I don't see that as a consequence of this sort of approach.
My scheme pieces errors (and descriptions) together as they
are encountered in the executable. Out_Of_Memory might resolve
to 0x2345678 today, 0x107 tomorrow and NEVER HAPPEN some time
next week. (i.e., grep the sources and you never FIND that
string in it!)

Furthermore, *your* instance of the sources might have a
different set of errors (and, thus, codes) than *my* image
based on the types of errors that our respective assignments
require us to detect/encounter.

And, when our images are merged, we magically end up with the
union of error messages and "codes" that we have individually
used.

As I said, I already have a version of this working -- borrowing
algorithms from my IDL compiler (same issues -- automatically
managing "message types"). But, it is hard to tell make(1)
when the error codes might have changed. So, any change to
a source file requires rebuilding the error code catalog.
The only way I can currently get make to cooperate is if I
introduce an intermediate file that I only touch(1) if the
error codes need to be updated. Then, put a separate dependency
on that file that triggers the building of the error codes
for other files. As projects get bigger, this approach doesn't
scale well :< (or, it coerces you into doing things in
less than optimal ways *just* to workaround the tools)

[I also have a problem using __FILE__, __func__ and __LINE__ as
components of unique identifiers as I might have 20 files named
get.c. Each with a function called get() within. And the
structure of each get() highly resembling the other 19 get()'s
(i.e., signaling errors on the same __LINE__s though physically
different files). And, I place strong restrictions on what can
be done with these "error codes" -- they aren't "regular numbers"]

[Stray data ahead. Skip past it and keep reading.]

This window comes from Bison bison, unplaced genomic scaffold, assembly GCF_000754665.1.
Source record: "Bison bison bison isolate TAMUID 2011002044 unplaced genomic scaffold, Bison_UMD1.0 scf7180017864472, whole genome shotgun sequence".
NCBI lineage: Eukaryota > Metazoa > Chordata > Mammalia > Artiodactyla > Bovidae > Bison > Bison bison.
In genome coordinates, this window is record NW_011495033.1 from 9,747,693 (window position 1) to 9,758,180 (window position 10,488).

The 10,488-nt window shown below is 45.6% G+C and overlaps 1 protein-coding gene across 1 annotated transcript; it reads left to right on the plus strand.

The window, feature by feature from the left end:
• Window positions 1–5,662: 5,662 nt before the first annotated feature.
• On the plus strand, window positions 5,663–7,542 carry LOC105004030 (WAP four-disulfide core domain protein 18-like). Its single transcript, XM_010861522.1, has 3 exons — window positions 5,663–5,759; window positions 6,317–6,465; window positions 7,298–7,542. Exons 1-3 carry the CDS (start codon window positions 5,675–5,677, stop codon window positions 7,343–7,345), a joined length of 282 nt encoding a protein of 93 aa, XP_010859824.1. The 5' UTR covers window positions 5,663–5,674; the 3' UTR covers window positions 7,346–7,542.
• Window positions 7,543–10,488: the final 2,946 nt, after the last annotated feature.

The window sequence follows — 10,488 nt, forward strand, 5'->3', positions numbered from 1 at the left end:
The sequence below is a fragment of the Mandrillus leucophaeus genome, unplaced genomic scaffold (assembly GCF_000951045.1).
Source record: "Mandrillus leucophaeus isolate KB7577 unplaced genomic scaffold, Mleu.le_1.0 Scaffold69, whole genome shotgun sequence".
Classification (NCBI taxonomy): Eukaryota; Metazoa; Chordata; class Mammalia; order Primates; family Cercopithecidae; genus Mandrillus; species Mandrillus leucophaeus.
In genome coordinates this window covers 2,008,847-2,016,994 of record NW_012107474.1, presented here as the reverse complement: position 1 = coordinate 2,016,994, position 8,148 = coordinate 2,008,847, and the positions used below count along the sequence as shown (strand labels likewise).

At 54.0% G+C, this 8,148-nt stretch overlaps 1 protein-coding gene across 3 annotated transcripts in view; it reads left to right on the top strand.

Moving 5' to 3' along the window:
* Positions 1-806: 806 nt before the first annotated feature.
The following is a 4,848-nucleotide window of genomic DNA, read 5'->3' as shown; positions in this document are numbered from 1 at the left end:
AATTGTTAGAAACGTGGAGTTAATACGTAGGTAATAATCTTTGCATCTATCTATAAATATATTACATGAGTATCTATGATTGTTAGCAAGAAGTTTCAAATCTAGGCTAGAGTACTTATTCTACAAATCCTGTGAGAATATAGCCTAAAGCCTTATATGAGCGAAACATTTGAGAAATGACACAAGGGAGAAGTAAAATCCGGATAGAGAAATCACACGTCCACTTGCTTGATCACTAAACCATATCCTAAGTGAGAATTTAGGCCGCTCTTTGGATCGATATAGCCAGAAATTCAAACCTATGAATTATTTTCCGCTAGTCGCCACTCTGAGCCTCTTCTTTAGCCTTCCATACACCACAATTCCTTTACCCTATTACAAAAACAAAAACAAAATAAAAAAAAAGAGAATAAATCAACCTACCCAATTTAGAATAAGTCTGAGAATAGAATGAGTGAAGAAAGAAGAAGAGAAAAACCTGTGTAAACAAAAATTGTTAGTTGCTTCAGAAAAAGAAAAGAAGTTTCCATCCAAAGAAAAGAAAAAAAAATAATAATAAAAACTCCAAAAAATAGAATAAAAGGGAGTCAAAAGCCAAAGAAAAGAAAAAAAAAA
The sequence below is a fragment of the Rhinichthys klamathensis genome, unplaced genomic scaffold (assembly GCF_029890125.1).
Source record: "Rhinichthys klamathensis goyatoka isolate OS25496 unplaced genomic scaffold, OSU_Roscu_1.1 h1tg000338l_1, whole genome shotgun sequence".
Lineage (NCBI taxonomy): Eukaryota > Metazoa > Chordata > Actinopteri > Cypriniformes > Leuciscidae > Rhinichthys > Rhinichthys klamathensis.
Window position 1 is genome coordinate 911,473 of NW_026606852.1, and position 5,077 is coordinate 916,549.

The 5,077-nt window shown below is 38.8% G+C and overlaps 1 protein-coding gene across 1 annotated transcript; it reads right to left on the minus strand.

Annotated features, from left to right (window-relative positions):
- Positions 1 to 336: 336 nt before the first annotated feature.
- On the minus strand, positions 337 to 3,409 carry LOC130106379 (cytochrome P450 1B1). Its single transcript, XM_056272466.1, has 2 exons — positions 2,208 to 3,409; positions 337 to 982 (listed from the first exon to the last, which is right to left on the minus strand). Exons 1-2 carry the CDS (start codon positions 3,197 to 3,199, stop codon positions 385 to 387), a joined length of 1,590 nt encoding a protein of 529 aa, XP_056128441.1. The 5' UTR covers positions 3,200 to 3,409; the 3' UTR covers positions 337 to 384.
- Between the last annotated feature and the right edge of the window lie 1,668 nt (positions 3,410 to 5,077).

If you try to hard-code error "codes", then you ARE stuck with a
system that only works for *you* and *your* application. Not a
very smart move, IMO.

Barring some other clever approach, I will just write a utility to
build the error codes and add it into the build process -- using
the IDL compiler as a rough framework (same sorts of issues). I
don't want to head down that path until I know that's the *best*
option!
 
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James Kuyper
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      03-03-2012
On 03/02/2012 07:14 PM, Don Y wrote:
> Hi Kaz,
>
> On 3/2/2012 3:57 PM, Kaz Kylheku wrote:
>> On 2012-03-02, Don Y<(E-Mail Removed)> wrote:
>>> Hi Keith,
>>>
>>> On 3/2/2012 3:05 AM, Keith Thompson wrote:
>>>
>>>> A minor point: parenthesizing macro definitions is a good habit, but
>>>> it's not necessary when the macro expands to a single token. This:

....
> "Is there some reason why I *shouldn't* parenthesize?"


Well, Ben Pfaff has provided one example where parenthesizing a macro
definition interferes with it's intended usage. A parenthesized string
literal is not a string literal, and will therefore not be merged with
adjacent string literals. Many string literal macros are intended to be
used in the construction of larger string literals, so parenthesizing